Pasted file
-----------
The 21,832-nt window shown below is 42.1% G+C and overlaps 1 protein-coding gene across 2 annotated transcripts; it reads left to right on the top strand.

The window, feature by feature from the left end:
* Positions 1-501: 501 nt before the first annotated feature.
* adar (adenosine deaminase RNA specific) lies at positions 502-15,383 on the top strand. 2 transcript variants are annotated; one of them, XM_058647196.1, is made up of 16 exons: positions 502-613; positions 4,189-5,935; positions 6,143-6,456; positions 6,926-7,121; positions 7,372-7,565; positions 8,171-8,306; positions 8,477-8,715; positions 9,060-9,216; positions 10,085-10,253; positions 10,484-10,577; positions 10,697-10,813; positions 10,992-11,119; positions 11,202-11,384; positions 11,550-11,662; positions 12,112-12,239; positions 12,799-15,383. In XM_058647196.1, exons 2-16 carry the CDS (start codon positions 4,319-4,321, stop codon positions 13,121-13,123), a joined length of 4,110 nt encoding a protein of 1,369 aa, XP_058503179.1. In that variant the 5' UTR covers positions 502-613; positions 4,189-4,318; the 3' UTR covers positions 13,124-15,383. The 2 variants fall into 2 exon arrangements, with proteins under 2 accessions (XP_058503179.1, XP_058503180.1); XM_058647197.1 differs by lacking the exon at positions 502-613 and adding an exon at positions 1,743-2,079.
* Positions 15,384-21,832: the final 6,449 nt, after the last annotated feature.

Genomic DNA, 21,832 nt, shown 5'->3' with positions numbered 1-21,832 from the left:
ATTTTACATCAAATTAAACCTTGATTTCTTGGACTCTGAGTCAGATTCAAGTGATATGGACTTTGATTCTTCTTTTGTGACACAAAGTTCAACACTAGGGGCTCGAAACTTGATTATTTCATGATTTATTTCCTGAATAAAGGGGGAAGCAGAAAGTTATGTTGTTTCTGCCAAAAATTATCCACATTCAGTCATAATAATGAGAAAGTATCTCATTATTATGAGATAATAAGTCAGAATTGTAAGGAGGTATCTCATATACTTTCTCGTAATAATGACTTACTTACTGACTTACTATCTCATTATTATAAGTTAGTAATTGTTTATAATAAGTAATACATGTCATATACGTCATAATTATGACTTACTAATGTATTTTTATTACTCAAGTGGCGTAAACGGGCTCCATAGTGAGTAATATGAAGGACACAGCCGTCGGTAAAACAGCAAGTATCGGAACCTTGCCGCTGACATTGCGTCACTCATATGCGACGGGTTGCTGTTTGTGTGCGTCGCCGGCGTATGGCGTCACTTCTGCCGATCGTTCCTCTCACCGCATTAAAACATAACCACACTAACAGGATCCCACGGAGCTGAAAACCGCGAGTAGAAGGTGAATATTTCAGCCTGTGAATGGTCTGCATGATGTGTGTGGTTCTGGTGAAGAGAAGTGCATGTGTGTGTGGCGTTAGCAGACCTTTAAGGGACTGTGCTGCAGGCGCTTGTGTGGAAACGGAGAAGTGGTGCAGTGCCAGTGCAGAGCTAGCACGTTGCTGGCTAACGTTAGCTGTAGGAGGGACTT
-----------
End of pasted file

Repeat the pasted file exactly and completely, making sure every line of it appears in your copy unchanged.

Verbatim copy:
The 21,832-nt window shown below is 42.1% G+C and overlaps 1 protein-coding gene across 2 annotated transcripts; it reads left to right on the top strand.

The window, feature by feature from the left end:
* Positions 1-501: 501 nt before the first annotated feature.
* adar (adenosine deaminase RNA specific) lies at positions 502-15,383 on the top strand. 2 transcript variants are annotated; one of them, XM_058647196.1, is made up of 16 exons: positions 502-613; positions 4,189-5,935; positions 6,143-6,456; positions 6,926-7,121; positions 7,372-7,565; positions 8,171-8,306; positions 8,477-8,715; positions 9,060-9,216; positions 10,085-10,253; positions 10,484-10,577; positions 10,697-10,813; positions 10,992-11,119; positions 11,202-11,384; positions 11,550-11,662; positions 12,112-12,239; positions 12,799-15,383. In XM_058647196.1, exons 2-16 carry the CDS (start codon positions 4,319-4,321, stop codon positions 13,121-13,123), a joined length of 4,110 nt encoding a protein of 1,369 aa, XP_058503179.1. In that variant the 5' UTR covers positions 502-613; positions 4,189-4,318; the 3' UTR covers positions 13,124-15,383. The 2 variants fall into 2 exon arrangements, with proteins under 2 accessions (XP_058503179.1, XP_058503180.1); XM_058647197.1 differs by lacking the exon at positions 502-613 and adding an exon at positions 1,743-2,079.
* Positions 15,384-21,832: the final 6,449 nt, after the last annotated feature.

Genomic DNA, 21,832 nt, shown 5'->3' with positions numbered 1-21,832 from the left:
ATTTTACATCAAATTAAACCTTGATTTCTTGGACTCTGAGTCAGATTCAAGTGATATGGACTTTGATTCTTCTTTTGTGACACAAAGTTCAACACTAGGGGCTCGAAACTTGATTATTTCATGATTTATTTCCTGAATAAAGGGGGAAGCAGAAAGTTATGTTGTTTCTGCCAAAAATTATCCACATTCAGTCATAATAATGAGAAAGTATCTCATTATTATGAGATAATAAGTCAGAATTGTAAGGAGGTATCTCATATACTTTCTCGTAATAATGACTTACTTACTGACTTACTATCTCATTATTATAAGTTAGTAATTGTTTATAATAAGTAATACATGTCATATACGTCATAATTATGACTTACTAATGTATTTTTATTACTCAAGTGGCGTAAACGGGCTCCATAGTGAGTAATATGAAGGACACAGCCGTCGGTAAAACAGCAAGTATCGGAACCTTGCCGCTGACATTGCGTCACTCATATGCGACGGGTTGCTGTTTGTGTGCGTCGCCGGCGTATGGCGTCACTTCTGCCGATCGTTCCTCTCACCGCATTAAAACATAACCACACTAACAGGATCCCACGGAGCTGAAAACCGCGAGTAGAAGGTGAATATTTCAGCCTGTGAATGGTCTGCATGATGTGTGTGGTTCTGGTGAAGAGAAGTGCATGTGTGTGTGGCGTTAGCAGACCTTTAAGGGACTGTGCTGCAGGCGCTTGTGTGGAAACGGAGAAGTGGTGCAGTGCCAGTGCAGAGCTAGCACGTTGCTGGCTAACGTTAGCTGTAGGAGGGACTT